On not being a sheep

We live in interesting times. Speaking from experience of previous interesting times (a bit more local than the current dose) – it’s usually something best looked back on, or happening to someone else.  Someone safe inside the pages of a book (and that book used to prop up a wonky table leg, of a good heavy table).

Still, we’re here now, with everything from job-losses to hurricanes and flooding, to say nothing of uncertainty and potential violence.

So: what to do? People are a bit like sheep, I’m afraid. Not just in the following other sheep (and the goat who leads them onto the slaughter truck) but in other areas.  Sheep are the classic herding animal in some ways. When something goes wrong, their instinct is to bunch. Bunch with other familiar animals, preferably sheep just like them, just like them.  Which is a bit rough if you’re the odd sheep, or bunching in the wrong place (I’ve seen a thousand or more die – because they chose the wrong side of a field) or bunching up against the cows would be a better idea – or staying away from them (angry or scared cattle are dangerous critters.)

The other thing scared sheep do (and oh boy, do I have experience of this one) is run around in circles.  Herding them toward pastures new, or even a water-trough when theirs is empty and they need that water… well, let’s just say it is an exercise in patience… or sheepdogs. If you don’t have either, well, no matter how dire the need, or good the reward on the other side of that gate you want them through for their own benefit, the flock of panicky animals will run around in circles until (if you keep chasing them) they start dying (they might well not stop then, but any sensible human will stop trying well before then. At the moment a lot of the sheep/humans seem to be running around and around the same tired old paddock full of millions of dead sheep who tried it before, of ‘this-time-we’ll-do-socialism/communism-right.’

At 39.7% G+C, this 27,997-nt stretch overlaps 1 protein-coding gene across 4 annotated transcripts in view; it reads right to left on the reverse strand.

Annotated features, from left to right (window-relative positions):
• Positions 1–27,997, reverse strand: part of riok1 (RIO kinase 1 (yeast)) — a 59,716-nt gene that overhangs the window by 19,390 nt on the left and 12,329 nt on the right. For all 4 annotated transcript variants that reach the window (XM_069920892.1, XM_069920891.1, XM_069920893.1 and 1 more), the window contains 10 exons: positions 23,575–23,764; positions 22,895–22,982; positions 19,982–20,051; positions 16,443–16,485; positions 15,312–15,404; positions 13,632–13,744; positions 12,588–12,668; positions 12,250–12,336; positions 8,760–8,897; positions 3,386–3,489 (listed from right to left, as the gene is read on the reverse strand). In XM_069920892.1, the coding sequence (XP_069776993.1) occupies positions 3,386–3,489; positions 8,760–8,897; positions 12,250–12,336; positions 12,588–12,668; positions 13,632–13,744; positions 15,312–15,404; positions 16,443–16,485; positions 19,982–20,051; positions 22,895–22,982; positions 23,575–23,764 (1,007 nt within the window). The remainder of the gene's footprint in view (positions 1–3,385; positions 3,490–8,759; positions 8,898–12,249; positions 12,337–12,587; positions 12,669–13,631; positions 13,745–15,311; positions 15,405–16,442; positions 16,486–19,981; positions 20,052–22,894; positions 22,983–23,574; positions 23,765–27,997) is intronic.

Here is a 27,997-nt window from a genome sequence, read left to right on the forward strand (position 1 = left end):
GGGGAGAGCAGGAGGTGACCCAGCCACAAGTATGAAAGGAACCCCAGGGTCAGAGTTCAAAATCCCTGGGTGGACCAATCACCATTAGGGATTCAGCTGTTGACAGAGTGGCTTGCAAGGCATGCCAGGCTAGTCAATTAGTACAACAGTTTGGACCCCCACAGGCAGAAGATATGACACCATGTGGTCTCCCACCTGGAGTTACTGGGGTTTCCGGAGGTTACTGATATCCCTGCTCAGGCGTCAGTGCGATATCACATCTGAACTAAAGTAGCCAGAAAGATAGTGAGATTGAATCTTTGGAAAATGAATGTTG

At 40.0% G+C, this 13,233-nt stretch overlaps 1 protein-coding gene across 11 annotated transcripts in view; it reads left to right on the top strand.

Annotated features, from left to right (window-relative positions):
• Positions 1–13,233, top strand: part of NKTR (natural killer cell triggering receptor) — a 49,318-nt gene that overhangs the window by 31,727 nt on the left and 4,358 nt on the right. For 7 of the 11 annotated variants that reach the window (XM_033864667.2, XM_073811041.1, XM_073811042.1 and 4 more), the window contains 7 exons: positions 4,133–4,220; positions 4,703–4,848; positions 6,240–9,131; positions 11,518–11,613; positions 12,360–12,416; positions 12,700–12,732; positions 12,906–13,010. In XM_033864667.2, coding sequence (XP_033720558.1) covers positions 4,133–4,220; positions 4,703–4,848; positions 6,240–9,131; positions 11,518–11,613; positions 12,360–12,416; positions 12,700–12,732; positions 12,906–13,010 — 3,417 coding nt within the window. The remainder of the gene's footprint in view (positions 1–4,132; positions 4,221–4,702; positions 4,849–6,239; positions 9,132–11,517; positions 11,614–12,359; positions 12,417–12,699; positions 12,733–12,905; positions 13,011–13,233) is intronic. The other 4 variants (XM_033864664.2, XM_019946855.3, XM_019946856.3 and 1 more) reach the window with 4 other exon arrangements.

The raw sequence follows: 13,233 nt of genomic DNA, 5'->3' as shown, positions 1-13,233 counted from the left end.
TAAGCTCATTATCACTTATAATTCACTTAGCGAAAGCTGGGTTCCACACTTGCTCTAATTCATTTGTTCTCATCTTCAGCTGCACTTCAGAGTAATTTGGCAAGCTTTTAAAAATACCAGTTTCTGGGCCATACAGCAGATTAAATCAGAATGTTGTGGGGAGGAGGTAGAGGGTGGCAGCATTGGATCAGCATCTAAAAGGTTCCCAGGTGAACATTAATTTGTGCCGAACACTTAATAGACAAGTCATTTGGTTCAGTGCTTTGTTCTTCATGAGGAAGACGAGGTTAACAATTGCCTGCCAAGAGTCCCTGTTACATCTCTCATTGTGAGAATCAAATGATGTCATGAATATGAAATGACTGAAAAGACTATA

Of course, in tough times the state is the answer!  Governments are always going to look after you better than you can. The people elected are always models of intellect and probity. And they have infinite sources of money to provide pie in the sky. I mean hasn’t that always been the case?



Don’t be a sheep. You can be a sheep, if you choose, when things are fat and easy.  Interesting times call for at the very least being a goat. And, at best: for being a smart thinking human, with all the best that humans can bring, and most animals can’t.  Foresight, preparation, common sense and the ability (and contacts who trust you and you trust) to band together with a few others who can co-operate (not follow, unthinking) and whose combined skills and knowledge are more than the sum of their parts.